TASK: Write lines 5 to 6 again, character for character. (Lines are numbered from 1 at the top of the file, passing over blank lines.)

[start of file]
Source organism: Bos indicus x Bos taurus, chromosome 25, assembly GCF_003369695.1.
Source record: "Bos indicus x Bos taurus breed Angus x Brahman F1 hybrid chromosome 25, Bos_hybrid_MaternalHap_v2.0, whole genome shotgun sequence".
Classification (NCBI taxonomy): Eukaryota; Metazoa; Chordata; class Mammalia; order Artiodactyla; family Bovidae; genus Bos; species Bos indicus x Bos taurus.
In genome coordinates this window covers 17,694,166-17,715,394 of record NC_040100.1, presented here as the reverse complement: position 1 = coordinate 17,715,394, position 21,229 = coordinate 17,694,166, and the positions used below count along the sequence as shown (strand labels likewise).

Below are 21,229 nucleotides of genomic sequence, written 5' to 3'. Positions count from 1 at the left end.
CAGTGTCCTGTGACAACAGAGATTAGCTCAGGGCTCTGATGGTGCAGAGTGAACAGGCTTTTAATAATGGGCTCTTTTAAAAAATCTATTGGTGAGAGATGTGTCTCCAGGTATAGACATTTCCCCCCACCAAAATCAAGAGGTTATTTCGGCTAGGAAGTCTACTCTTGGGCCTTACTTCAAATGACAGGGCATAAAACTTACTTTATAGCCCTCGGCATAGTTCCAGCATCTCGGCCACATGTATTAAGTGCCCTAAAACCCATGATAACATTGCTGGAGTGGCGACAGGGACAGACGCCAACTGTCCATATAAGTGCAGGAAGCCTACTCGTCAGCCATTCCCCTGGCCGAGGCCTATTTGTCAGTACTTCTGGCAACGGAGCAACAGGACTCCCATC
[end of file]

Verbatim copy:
Below are 21,229 nucleotides of genomic sequence, written 5' to 3'. Positions count from 1 at the left end.
CAGTGTCCTGTGACAACAGAGATTAGCTCAGGGCTCTGATGGTGCAGAGTGAACAGGCTTTTAATAATGGGCTCTTTTAAAAAATCTATTGGTGAGAGATGTGTCTCCAGGTATAGACATTTCCCCCCACCAAAATCAAGAGGTTATTTCGGCTAGGAAGTCTACTCTTGGGCCTTACTTCAAATGACAGGGCATAAAACTTACTTTATAGCCCTCGGCATAGTTCCAGCATCTCGGCCACATGTATTAAGTGCCCTAAAACCCATGATAACATTGCTGGAGTGGCGACAGGGACAGACGCCAACTGTCCATATAAGTGCAGGAAGCCTACTCGTCAGCCATTCCCCTGGCCGAGGCCTATTTGTCAGTACTTCTGGCAACGGAGCAACAGGACTCCCATC